Eight Years

This is not the blog I wanted to write. I was halfway finished with an entry about God being present in the details of life, scripture supporting that and how our souls thrive on very particular details. I had already titled it Real Life which was the name of a newspaper column I used to write years ago. I had a funny part in there about how the newspaper editor hated my column title. He said it didn’t mean anything. I won that argument because to me God being present in Real Life is everything.

Instead of finishing that blog, I’ve come face to face with an anniversary. Eight years ago today many of us lost a friend, family member, pastor, Dr. Ken Diehm. We lost him unexpectedly when he was at the height of his career and personal happiness.

The events of eight years ago sent me on a path of grief and healing that is as Real Life as anything I ever imagined. This morning it dawned on me that I needed to show up to this page, in a real way, with what is really on my heart and mind today, not the charming more surface blog I had planned.

Some people think it is best to not talk about loss. “Let’s move on” they say. “Let’s be positive.” I’m all for that. For eight straight years I’ve been reminding myself and everyone who will listen to “Look up.” There absolutely is a wider view, a God’s eye view and the assurance of our faith.

And yet, it happened. Here’s my reality: I lost a friend and a colleague who was one of the rare “good guys”. I had to learn to trust him because I’d experienced a few not-so-good guys (yes, even in ministry). In this friend, I regained hope in pastors, in men and in the beauty of church again.

Over the last eight years, I’ve seen the ripples of his death weave their way through his family, friends, several churches and even a denomination. How I wish for his calm wisdom and inclusive perspective as a denomination teeters on the brink of implosion over an issue which in my opinion could be figured out if we just chose to love radically like Jesus did.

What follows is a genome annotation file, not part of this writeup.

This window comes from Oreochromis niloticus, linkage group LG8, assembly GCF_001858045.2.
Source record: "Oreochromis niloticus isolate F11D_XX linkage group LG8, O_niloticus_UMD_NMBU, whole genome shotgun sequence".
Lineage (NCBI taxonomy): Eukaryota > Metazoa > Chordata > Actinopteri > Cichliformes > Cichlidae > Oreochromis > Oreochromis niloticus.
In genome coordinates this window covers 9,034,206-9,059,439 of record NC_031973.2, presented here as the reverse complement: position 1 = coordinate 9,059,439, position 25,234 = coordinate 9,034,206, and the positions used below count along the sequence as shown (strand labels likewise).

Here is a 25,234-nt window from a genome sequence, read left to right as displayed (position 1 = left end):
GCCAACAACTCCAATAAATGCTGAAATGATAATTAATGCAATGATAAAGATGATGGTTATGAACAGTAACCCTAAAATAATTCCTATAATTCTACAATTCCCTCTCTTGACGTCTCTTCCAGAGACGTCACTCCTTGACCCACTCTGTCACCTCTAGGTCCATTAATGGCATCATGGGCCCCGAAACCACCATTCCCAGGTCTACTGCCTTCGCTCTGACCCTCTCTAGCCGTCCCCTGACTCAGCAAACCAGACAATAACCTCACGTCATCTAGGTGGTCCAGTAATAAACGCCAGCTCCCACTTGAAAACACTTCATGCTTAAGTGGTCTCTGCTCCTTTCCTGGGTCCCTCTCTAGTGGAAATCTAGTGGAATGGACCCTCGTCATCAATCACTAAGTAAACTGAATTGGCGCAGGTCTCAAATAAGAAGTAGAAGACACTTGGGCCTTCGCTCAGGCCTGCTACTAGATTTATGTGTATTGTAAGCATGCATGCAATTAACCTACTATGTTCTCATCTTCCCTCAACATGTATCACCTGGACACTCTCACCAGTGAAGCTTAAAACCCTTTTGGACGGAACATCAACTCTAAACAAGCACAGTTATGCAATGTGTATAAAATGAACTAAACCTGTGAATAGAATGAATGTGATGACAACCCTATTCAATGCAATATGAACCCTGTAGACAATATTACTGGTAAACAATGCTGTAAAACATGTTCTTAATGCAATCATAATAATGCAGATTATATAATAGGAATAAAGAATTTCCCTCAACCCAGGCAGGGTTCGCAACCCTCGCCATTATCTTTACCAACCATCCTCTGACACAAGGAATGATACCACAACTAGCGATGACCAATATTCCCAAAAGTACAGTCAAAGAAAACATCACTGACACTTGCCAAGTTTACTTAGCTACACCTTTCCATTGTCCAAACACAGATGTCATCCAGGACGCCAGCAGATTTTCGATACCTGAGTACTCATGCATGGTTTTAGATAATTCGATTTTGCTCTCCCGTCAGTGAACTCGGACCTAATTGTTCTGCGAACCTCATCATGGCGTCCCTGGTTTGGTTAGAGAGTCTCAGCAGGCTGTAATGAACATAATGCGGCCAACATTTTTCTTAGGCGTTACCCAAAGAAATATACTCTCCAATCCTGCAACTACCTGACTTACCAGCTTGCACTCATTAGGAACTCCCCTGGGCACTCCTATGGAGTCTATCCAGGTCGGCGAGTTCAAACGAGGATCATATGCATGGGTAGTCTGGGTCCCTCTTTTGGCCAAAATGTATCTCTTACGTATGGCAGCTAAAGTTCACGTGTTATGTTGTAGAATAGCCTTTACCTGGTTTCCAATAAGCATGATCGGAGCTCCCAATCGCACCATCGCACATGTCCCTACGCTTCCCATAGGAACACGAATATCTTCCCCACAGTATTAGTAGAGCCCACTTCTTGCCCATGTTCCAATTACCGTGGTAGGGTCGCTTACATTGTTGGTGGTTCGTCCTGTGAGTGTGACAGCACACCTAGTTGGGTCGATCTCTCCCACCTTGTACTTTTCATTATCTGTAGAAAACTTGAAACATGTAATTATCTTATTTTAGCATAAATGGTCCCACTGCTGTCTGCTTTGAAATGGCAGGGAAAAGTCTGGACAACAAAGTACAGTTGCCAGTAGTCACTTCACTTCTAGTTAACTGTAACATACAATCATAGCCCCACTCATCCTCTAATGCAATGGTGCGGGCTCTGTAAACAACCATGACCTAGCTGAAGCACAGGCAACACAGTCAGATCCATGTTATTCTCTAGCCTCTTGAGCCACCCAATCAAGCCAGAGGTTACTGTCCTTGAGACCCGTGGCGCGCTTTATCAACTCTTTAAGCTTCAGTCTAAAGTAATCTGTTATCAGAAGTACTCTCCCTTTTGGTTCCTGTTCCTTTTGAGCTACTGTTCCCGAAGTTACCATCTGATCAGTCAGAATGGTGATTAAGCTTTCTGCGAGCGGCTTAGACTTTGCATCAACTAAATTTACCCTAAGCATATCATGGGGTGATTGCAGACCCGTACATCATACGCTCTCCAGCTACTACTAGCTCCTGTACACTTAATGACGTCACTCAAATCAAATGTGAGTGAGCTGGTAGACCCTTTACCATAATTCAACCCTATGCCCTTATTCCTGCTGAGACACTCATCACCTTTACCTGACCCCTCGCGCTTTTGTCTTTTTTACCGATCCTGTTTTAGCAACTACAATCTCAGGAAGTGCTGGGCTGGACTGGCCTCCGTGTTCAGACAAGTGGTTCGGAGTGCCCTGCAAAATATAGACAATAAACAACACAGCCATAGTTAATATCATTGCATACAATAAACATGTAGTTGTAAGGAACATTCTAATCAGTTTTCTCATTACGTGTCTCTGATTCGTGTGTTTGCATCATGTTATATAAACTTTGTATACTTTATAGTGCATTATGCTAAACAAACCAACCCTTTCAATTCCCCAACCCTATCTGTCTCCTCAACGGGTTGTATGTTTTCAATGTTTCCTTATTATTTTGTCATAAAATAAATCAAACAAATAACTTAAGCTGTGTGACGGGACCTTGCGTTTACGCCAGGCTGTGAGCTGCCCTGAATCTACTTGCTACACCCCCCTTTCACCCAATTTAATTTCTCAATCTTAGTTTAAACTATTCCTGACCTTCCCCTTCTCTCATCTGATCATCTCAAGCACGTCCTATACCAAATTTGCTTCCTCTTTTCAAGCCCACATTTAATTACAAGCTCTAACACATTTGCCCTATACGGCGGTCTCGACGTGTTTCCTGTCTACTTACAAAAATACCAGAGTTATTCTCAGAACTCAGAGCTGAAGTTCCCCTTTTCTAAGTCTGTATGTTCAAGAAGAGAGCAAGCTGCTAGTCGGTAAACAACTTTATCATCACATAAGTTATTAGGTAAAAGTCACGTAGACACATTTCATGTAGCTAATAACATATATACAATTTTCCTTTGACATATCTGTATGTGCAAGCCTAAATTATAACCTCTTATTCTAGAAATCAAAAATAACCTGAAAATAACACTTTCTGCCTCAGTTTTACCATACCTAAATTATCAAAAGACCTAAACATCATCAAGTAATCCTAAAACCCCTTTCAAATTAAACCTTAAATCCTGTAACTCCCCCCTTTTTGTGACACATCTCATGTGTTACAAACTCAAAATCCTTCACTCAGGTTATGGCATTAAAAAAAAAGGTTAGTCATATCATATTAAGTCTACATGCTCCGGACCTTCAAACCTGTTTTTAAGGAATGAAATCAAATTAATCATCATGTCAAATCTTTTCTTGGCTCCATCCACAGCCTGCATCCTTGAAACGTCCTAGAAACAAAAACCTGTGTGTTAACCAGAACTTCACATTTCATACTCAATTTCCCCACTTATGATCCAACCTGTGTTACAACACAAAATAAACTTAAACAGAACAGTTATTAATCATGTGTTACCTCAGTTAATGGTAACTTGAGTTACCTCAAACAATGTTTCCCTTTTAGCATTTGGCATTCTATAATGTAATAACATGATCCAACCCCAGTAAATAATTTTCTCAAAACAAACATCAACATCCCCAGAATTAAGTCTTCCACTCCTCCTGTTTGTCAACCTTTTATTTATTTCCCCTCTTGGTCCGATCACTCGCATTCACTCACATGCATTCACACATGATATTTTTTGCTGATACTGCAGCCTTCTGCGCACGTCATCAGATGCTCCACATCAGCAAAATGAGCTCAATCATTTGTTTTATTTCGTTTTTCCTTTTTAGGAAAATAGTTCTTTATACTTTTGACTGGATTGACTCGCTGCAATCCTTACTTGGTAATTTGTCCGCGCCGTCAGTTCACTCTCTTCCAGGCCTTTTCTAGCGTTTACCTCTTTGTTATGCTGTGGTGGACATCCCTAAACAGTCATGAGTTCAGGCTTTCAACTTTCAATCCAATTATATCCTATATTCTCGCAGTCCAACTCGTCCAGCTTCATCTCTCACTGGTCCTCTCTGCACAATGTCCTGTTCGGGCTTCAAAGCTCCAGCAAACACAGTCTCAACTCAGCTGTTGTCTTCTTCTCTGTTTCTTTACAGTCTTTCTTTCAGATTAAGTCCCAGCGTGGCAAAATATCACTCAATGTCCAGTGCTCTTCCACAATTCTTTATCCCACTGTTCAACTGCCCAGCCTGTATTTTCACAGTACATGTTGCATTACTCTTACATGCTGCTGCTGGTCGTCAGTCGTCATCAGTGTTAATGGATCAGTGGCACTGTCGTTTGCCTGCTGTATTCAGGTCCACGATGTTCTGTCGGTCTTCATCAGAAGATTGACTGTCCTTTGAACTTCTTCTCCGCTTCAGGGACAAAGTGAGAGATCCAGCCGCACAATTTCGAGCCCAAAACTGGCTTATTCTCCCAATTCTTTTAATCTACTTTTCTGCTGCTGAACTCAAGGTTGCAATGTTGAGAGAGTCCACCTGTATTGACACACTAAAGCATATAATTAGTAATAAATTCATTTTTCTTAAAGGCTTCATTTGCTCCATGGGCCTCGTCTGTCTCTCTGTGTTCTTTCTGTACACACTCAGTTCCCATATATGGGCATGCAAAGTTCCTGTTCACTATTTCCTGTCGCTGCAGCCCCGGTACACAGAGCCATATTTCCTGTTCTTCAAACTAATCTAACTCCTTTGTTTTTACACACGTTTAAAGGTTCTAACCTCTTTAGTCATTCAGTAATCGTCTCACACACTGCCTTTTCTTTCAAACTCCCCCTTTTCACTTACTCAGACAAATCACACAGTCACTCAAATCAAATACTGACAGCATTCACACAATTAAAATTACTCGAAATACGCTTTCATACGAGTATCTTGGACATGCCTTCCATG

In my personal life, I have had the hardest and the absolutely best things happen in these eight years. With each wave of real life, I’ve had to cling to faith, trust in God and the gift of soul-tending routines to see me through because the bad things have been so hard and the good ones so inexplicably wonderful that it takes a spiritual perspective to even articulate, much less make sense of any of it.

Today, on this the eighth anniversary, I wrote in my journal of all the healing I’ve seen in my life and others.

I remembered how in the weeks before he died Ken told me he trusted completely that he was in God’s hands. It was a strange conversation to have but I remember it as vividly as if he just shared the words.

As I journaled and remembered, I opened a devotional book where these words leapt off the page:

Jesus says, “There’s only one sign I’m going to give you: the sign of the prophet Jonah.” (see Luke 11:29, Matthew 12:39, 16:4). Sooner or later, life is going to lead us (as it did Jesus) into the belly of the beast, into a situation that we can’t fix, can’t control and can’t explain or understand. That’s where transformation most quickly happens. That’s when we’re uniquely in the hands of God….Various forms and times of suffering and love gradually move us toward who we are in God and who God is in us….In such a divine economy, everything can be transmuted, everything can be used, and nothing is wasted. (Richard Rohr, Just This)

Here is the most real life thing I know, God is in the details…in the love and friendship we feel for others, in the tears that baptize our losses. God is in the gut punches and our most ecstatic moments of wonder. God is weaving, kneading, stitching together life, death and everything in between. In brokenness we are transformed. Sometimes I picture God weeping with us while weaving, kneading and stitching all together for good because it is just so tender, real and beautiful.

Eight years of healing. eight years of life, events, trials and grace and we are still right where we were then, in God’s hands.

Dr. Cindy Ryan is a pastor, wife, mother of three, Mimosa/Mocha to Keller and Pace and breast cancer survivor. 



12 thoughts on “Eight Years”

  1. Cindy, Your words … oh my so powerful. We should all be so lucky that our legacy would still be impacting others 8 years later as his has.

  2. I remember that time so clearly! You preached the next morning a beautiful and heart-felt sermon. Then you preached at his funeral with such love and compassion – to thousands who loved Ken. God’s love and power shined through you as it does to this day! What a privilege to know such an amazing lady – filled with God’s spirit!

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